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Nola and Jeff with their son Zach who lives in a nursing facility in Alabama.
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What makes a good home for a child?
Safe, stable place
Loving, committed family
Sense of inclusion, belonging
Space for privacy, play, learning
Children have choices
Children have freedom to explore
Children are surrounded by opportunities
Children receive affection, hugs, kisses
Children learn boundaries, values, morals
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Where Kids With Disabilities Live
The Department of Justice last month accused the state of Florida of unnecessarily placing disabled children in nursing homes. The DOJ determined that Florida put into place policies and procedures that limit the access for families to receive assistance at home. Thousands of other physically and mentally disabled children live in institutions across the country, often isolated from their families and decades younger than other patients. In many cases, the institutions are not equipped to suit their needs. Host Neal Conan talks with Donald Bailey, a disabled young adult who suffered a spinal injury in 2008, NPR's Joseph Shapiro, and Katie Chandler of the Children's Freedom Initiative about why many disabled children live in nursing homes, the unique challenges that presents and what some are doing to help more children get the care they need at home.

Listen to the NPR story here:



Joseph Shapiro from NPR reported on a story about Bylon Alexander, 24, and her untimely death.  The story ran on NPR’s All Things Considered.  The CFI is appreciative Mr. Shapiro wanted to run a story and that NPR recognized the importance of updating listeners about what happened to Bylon.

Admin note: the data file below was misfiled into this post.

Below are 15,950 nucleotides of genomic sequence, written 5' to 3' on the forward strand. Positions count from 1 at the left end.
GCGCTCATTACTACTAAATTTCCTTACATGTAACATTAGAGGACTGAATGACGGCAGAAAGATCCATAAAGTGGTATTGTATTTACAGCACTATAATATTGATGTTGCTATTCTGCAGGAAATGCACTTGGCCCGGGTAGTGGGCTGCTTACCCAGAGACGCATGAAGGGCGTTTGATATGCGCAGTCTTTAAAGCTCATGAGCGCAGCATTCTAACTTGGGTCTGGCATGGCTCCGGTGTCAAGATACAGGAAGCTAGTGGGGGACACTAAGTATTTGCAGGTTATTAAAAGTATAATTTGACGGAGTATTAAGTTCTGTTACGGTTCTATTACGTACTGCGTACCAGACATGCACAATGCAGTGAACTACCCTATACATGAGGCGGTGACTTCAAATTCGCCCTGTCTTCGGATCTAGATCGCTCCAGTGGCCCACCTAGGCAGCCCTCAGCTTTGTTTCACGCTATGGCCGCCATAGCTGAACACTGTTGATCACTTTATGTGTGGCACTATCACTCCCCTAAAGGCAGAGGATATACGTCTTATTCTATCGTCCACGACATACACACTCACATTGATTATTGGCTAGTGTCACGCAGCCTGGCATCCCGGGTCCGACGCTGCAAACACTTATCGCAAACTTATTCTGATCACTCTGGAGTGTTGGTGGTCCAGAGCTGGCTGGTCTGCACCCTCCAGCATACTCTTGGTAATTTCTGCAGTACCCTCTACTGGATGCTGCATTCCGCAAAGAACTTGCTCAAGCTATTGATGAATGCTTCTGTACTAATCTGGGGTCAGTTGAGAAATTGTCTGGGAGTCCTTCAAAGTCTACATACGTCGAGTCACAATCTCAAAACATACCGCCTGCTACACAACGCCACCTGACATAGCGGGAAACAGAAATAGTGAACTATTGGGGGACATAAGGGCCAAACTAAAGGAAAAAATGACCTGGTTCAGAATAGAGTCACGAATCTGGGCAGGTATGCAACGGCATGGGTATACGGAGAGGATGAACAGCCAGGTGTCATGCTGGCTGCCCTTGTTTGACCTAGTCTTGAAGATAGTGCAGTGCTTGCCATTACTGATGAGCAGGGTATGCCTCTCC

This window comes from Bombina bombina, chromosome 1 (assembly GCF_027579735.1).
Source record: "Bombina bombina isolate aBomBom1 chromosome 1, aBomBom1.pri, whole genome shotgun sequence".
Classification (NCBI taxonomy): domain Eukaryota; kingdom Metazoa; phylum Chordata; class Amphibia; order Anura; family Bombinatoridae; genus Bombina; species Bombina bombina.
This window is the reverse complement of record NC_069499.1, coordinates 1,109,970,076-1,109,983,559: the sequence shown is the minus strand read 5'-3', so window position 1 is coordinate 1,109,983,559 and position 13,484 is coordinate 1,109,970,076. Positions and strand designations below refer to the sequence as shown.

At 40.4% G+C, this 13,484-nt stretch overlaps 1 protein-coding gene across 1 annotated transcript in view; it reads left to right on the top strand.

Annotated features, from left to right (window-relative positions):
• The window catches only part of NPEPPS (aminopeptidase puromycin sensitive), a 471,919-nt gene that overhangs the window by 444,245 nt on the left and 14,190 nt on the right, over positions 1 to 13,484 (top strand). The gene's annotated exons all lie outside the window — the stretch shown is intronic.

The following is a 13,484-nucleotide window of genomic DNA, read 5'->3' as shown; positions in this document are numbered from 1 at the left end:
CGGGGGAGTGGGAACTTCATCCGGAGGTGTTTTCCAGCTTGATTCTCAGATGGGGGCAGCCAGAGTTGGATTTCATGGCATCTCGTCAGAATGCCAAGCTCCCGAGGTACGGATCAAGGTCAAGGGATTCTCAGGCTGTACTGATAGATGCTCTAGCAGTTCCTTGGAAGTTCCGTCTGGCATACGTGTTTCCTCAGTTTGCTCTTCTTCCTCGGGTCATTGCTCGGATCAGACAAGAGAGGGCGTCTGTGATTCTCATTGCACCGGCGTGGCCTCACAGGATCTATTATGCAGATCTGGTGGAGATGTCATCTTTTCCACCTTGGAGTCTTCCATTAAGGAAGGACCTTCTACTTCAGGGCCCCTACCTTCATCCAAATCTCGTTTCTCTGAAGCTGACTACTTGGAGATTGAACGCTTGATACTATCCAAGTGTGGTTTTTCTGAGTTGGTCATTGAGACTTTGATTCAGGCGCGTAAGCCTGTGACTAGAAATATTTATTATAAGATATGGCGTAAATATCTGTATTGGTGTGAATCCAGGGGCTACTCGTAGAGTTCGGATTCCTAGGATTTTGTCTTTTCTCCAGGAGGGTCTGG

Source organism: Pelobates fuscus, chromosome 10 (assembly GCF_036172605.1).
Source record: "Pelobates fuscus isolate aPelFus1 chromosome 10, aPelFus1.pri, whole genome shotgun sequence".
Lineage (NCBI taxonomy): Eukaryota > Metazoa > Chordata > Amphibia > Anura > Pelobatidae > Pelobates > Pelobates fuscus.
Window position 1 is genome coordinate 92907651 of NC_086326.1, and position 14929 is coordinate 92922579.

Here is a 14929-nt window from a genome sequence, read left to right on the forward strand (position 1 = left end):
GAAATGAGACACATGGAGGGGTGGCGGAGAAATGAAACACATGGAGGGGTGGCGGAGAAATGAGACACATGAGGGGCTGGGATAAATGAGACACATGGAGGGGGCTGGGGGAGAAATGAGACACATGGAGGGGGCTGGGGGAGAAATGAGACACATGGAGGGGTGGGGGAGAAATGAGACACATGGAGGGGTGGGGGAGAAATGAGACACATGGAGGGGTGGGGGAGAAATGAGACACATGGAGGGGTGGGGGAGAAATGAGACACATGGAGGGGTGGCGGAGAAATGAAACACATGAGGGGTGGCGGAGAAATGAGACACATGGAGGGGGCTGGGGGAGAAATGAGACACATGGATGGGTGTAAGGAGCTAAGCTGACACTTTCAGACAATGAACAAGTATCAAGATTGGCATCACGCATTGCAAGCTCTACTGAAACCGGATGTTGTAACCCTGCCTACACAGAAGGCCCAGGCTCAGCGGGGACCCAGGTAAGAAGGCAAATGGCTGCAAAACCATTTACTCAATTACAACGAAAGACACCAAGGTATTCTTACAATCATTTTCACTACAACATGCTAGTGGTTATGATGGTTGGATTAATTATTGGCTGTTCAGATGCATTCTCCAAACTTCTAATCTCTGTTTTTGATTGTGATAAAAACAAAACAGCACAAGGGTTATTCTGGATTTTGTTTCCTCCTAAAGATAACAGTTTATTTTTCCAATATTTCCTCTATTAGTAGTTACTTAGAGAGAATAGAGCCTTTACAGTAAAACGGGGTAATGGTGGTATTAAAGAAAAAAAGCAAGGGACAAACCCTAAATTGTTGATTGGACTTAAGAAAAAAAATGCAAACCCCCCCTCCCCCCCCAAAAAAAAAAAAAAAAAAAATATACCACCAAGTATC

A letter written to the Commissioner of the Administration on Developmental Disabilities, Department of Health and Human Services, which is seeking public input on "Envisioning the Future."

The Associated Press released an article about the increasing numbers of young people living in nursing facilties around the country. The article speaks about the isolation young people feel when stuck in a facility.  Katie Chandler, from the Georgia Advocacy Office and Children's Freedom Initiative, is quoted in the article.

The NPR Investigative Unit came to Atlanta to report on young people living in nursing facilities.  Joe Shapiro interviewed young people with disabilities and their families who are eligible to receive their care through Medicaid home and community based waiver services, but live in facilities due to a lack of funding for community services.  The story features Mathew Harp, Zach Sayne, and Bylon Alexander, who the CFI is working with to ensure they receive appropriate services to get out and stay out of nursing facilities.

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June, 2007
Wall Street Journal published “Babes Among Elders: Nursing Home Kids” describing children who grow up in nursing homes and featuring the work of the CFI.

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